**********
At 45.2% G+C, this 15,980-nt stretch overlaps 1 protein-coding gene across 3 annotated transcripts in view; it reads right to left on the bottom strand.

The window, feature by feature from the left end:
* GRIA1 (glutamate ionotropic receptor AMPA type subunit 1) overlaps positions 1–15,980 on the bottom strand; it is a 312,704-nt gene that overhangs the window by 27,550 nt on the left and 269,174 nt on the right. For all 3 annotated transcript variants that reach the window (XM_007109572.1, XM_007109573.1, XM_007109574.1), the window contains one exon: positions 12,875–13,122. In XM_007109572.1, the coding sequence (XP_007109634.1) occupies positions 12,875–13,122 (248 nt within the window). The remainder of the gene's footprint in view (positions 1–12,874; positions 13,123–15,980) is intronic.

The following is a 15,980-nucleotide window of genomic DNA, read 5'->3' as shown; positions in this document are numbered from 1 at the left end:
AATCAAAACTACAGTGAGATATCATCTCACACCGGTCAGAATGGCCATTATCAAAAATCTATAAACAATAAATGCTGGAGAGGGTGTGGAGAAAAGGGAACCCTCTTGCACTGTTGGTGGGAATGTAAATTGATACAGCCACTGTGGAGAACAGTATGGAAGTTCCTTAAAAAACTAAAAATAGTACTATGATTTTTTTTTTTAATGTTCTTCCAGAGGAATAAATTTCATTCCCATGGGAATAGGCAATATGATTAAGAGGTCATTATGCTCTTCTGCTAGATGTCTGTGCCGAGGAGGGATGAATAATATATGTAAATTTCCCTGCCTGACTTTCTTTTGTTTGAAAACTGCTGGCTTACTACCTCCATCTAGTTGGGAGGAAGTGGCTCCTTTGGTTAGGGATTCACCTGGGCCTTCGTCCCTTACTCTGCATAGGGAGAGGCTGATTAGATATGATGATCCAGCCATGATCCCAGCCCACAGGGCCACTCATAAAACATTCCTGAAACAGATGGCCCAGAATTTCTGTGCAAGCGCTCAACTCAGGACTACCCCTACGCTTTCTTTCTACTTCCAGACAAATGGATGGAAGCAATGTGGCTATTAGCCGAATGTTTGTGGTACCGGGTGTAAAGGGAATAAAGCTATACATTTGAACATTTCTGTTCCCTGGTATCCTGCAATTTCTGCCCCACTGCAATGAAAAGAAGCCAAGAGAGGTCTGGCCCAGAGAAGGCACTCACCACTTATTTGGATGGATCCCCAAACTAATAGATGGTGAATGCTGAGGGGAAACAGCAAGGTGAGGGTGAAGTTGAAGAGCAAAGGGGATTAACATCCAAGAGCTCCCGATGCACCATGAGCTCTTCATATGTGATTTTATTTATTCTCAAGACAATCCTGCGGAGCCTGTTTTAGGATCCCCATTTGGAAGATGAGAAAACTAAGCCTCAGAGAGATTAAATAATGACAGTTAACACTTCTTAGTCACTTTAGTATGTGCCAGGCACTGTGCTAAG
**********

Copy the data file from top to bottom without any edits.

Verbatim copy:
At 45.2% G+C, this 15,980-nt stretch overlaps 1 protein-coding gene across 3 annotated transcripts in view; it reads right to left on the bottom strand.

The window, feature by feature from the left end:
* GRIA1 (glutamate ionotropic receptor AMPA type subunit 1) overlaps positions 1–15,980 on the bottom strand; it is a 312,704-nt gene that overhangs the window by 27,550 nt on the left and 269,174 nt on the right. For all 3 annotated transcript variants that reach the window (XM_007109572.1, XM_007109573.1, XM_007109574.1), the window contains one exon: positions 12,875–13,122. In XM_007109572.1, the coding sequence (XP_007109634.1) occupies positions 12,875–13,122 (248 nt within the window). The remainder of the gene's footprint in view (positions 1–12,874; positions 13,123–15,980) is intronic.

The following is a 15,980-nucleotide window of genomic DNA, read 5'->3' as shown; positions in this document are numbered from 1 at the left end:
AATCAAAACTACAGTGAGATATCATCTCACACCGGTCAGAATGGCCATTATCAAAAATCTATAAACAATAAATGCTGGAGAGGGTGTGGAGAAAAGGGAACCCTCTTGCACTGTTGGTGGGAATGTAAATTGATACAGCCACTGTGGAGAACAGTATGGAAGTTCCTTAAAAAACTAAAAATAGTACTATGATTTTTTTTTTTAATGTTCTTCCAGAGGAATAAATTTCATTCCCATGGGAATAGGCAATATGATTAAGAGGTCATTATGCTCTTCTGCTAGATGTCTGTGCCGAGGAGGGATGAATAATATATGTAAATTTCCCTGCCTGACTTTCTTTTGTTTGAAAACTGCTGGCTTACTACCTCCATCTAGTTGGGAGGAAGTGGCTCCTTTGGTTAGGGATTCACCTGGGCCTTCGTCCCTTACTCTGCATAGGGAGAGGCTGATTAGATATGATGATCCAGCCATGATCCCAGCCCACAGGGCCACTCATAAAACATTCCTGAAACAGATGGCCCAGAATTTCTGTGCAAGCGCTCAACTCAGGACTACCCCTACGCTTTCTTTCTACTTCCAGACAAATGGATGGAAGCAATGTGGCTATTAGCCGAATGTTTGTGGTACCGGGTGTAAAGGGAATAAAGCTATACATTTGAACATTTCTGTTCCCTGGTATCCTGCAATTTCTGCCCCACTGCAATGAAAAGAAGCCAAGAGAGGTCTGGCCCAGAGAAGGCACTCACCACTTATTTGGATGGATCCCCAAACTAATAGATGGTGAATGCTGAGGGGAAACAGCAAGGTGAGGGTGAAGTTGAAGAGCAAAGGGGATTAACATCCAAGAGCTCCCGATGCACCATGAGCTCTTCATATGTGATTTTATTTATTCTCAAGACAATCCTGCGGAGCCTGTTTTAGGATCCCCATTTGGAAGATGAGAAAACTAAGCCTCAGAGAGATTAAATAATGACAGTTAACACTTCTTAGTCACTTTAGTATGTGCCAGGCACTGTGCTAAG